Joseph Diaz Jr.
Weight: 123 lb
Hometown: South El Monte, California
The baby-faced bantamweight Joseph Diaz Jr. (known as Jo-Jo to family and friends) fights at just 123 pounds but has what he calls "man strength" in the ring, boasting a 104–6 amateur record as well as two national championships. What allows Diaz to consistently apply power throughout a fight is his cardio regimen. To get his heart rate up in training, he does five three-minute rounds of sprinting and shadowboxing with one-minute breaks between rounds to mimic fight conditions. "It's intense, but it pays off," Diaz says. For each round, he sprints 100 meters, shadowboxes for about 10 seconds, and repeats until the three minutes are up. Shadowboxing in front of a mirror helps him test his defenses, know what shots to throw, and identify what openings are available after a particular punch is delivered. "If you can beat yourself, you can beat anybody," he says. Has he ever beaten the man in the mirror? "One time I did." (Pictured: Joseph Diaz Jr. at the 2012 Olympic Team Trials in Mobile, Alabama.)
Tae Kwon Do
Weight: 185 lb
Hometown: Sugar Land, Texas
When asked about the most important body part for Tae Kwon Do, Steven Lopez doesn't hesitate. "Legs," says the two-time (2000, 2004) gold medalist, who also won a bronze in 2008. Lopez's are long, muscular, and dangerous: He grew up using them to smash holes in the walls of his parents' garage while sparring with his siblings (two of whom have also competed at the Olympics in Tae Kwon Do). To get the explosive power he needs for his lightning-fast kicks, Lopez does single-leg squats during training sessions that he describes as "barbaric." He'll do three sets of eight squats on each leg, dipping down, then surging back to both feet.
Weight: 190 lb
Hometown: Glendale, Arizona
Drawing a bow and hitting a target from 70 meters with an arrow that travels at nearly 150 miles per hour requires a steady hand, which is why archers learn to anchor themselves to the ground as they prepare to fire. Brady Ellison, the No. 1 archer in the world, builds an unshakable base with leg and core-stability exercises. One of his favorites is a "flexor" drill done while kneeling on BOSU-like balls. Ellison holds a weighted foam bar straight out from his chest and twists his trunk from side to side, pausing at the end of each twist. "It teaches your body to be balanced and have your muscles firing while in athletic position," he says.
Weight: 200 lb
Hometown: Ormond Beach, Florida
In the early days of his career, Phil Dalhausser weighed 180 pounds and was called "the Thin Beast." He has since added 20 pounds of muscle to his beanpole frame, thanks to an intense strength-and-conditioning program. A key exercise for Dalhausser is the burpee. From a standing position, drop into a squat and place your hands on the ground. Kick your feet back to a push-up position, then quickly return your feet to the squat position and jump as high as you can. "I'm in the sand a lot, so popping up quick and getting ready for the next point is pretty important," Dalhausser says. He wears a 25-pound weight vest and does three sets of 15 burpees. (Pictured: Dalhausser in the quarterfinals of the 2008 AVP Crocs Cup in Manhattan Beach, California.)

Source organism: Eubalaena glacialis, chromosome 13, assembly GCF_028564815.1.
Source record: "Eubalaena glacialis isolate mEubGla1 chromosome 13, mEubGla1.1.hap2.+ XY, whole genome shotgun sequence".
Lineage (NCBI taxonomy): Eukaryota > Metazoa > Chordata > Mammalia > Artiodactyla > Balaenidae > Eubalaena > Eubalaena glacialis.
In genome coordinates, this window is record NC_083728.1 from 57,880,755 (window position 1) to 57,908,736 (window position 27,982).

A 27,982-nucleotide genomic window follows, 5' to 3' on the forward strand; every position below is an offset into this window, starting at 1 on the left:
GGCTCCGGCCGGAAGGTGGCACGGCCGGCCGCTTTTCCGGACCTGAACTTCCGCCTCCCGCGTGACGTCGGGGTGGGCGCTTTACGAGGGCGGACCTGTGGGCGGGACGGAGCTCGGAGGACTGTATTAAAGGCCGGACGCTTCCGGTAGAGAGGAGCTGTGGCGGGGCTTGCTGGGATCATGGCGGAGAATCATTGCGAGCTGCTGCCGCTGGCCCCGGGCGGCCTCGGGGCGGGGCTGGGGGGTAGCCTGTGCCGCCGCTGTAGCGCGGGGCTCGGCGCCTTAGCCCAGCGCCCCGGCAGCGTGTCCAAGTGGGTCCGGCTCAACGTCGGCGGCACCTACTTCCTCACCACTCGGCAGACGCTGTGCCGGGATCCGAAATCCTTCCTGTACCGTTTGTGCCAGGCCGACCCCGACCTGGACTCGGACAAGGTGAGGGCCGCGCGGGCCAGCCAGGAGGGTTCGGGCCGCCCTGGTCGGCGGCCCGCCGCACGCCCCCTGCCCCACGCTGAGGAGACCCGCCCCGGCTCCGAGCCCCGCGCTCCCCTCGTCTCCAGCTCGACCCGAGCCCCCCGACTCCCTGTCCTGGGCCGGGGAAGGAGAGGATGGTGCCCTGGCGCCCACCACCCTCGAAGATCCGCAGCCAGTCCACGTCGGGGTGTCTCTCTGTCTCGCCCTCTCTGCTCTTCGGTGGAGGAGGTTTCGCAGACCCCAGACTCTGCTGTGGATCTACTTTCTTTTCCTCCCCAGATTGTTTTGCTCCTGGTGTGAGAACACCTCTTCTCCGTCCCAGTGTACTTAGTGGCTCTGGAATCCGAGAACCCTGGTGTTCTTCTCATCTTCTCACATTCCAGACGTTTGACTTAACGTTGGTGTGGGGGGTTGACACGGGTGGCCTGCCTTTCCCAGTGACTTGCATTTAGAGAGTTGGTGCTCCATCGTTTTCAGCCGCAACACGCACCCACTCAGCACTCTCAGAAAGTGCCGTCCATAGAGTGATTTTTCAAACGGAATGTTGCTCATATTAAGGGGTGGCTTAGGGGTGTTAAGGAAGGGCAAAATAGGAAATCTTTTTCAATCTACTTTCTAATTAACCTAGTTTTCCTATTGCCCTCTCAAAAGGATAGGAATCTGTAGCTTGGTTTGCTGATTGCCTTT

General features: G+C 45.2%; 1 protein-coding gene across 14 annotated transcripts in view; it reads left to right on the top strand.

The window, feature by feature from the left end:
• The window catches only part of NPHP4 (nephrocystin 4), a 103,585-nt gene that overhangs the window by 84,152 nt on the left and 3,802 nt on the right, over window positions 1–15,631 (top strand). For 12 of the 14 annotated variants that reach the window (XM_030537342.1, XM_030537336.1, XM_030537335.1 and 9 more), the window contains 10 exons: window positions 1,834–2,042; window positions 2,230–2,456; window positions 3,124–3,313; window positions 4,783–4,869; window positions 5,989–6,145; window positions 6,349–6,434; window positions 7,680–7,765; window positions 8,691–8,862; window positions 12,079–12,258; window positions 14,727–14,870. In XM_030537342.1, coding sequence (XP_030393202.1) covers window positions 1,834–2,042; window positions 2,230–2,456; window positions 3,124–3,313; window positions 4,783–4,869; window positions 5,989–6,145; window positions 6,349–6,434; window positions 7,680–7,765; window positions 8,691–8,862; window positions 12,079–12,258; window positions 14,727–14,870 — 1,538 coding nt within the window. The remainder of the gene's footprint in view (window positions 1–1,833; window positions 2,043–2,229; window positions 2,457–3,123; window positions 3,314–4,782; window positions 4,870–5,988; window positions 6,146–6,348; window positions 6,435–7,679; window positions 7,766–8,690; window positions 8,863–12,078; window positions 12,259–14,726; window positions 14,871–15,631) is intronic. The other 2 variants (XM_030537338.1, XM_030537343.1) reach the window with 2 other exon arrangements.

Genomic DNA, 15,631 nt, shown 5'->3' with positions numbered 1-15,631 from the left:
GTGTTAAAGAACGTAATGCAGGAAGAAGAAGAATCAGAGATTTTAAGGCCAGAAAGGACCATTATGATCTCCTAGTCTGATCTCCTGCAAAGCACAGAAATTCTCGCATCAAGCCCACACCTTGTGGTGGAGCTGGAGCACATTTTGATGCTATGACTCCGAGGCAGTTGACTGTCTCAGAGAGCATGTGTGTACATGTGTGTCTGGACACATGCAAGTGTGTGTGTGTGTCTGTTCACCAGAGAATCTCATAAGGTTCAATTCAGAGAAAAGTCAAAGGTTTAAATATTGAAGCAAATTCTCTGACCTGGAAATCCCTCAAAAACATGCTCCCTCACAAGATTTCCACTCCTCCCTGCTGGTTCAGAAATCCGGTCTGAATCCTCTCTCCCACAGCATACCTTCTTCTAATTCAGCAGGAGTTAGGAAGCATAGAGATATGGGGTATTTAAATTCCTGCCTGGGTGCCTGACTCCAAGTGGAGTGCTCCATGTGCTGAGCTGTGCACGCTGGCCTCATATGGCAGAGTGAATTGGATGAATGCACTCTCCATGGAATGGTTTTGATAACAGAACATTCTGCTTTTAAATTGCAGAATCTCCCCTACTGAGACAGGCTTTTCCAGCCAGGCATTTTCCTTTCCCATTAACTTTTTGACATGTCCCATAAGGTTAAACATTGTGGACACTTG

Track and Field Decathlon
Weight: 210 lb
Hometown: Birmingham, Alabama
Decathletes are the Renaissance men of the Olympics. This summer, the polymath to beat is Trey Hardee, who won the world championship in 2009 and 2011 and was once approached by the New York Jets. Which is what happens when your talents run the gamut. Hardee doesn't have one muscle group he needs to work more than another. "I can't pick one," he says. "Everything is pretty important." Take an event like the shot put: "The more mass you have, the more power you're going to generate," Hardee says of hurling the 16-pound shot. "But it's a delicate balance. The heavier you are, the worse everything in the other events is." Hardee relies on medicine-ball moves that give him explosiveness without bulk. One is a chest pass—stand a few feet from a wall and throw the ball as if you're making a chest pass in basketball. Another is a push-up—put one hand on the medicine ball and do a push-up, then switch hands. Try three sets of eight reps for each exercise. (Pictured: Trey Hardee competing in the long jump of the men's decathlon at the 2011 World Championships in South Korea.)
Weight: 178 lb
Hometown: Tacoma, Washington
A "landmine" is an appropriate exercise for a judo master who trains like he's going to war. Travis Stevens, the best American hope for a men's judo gold, raves about the upper-body benefits of the exercise. Wedge the end of a bar into a corner of a room, slap a plate on the free end, then raise that end of the barbell to head height at a 45-degree angle. Standing in a shoulder-width stance, swing the bar across your chest from one side of your body to the other, lowering it almost to hip height while resisting the movement with your trunk. The exercise is great for back, core, obliques and stabilizing muscles. "Even the shoulders and rotator cuffs," says Stevens, who often bookends his landmines with cleans (explosive movements in which a barbell is lifted from the floor and racked on the shoulders) and pull-ups to create a vicious circuit that helps him withstand combat.
For tips from Michael Phelps and his coach, read our cover story.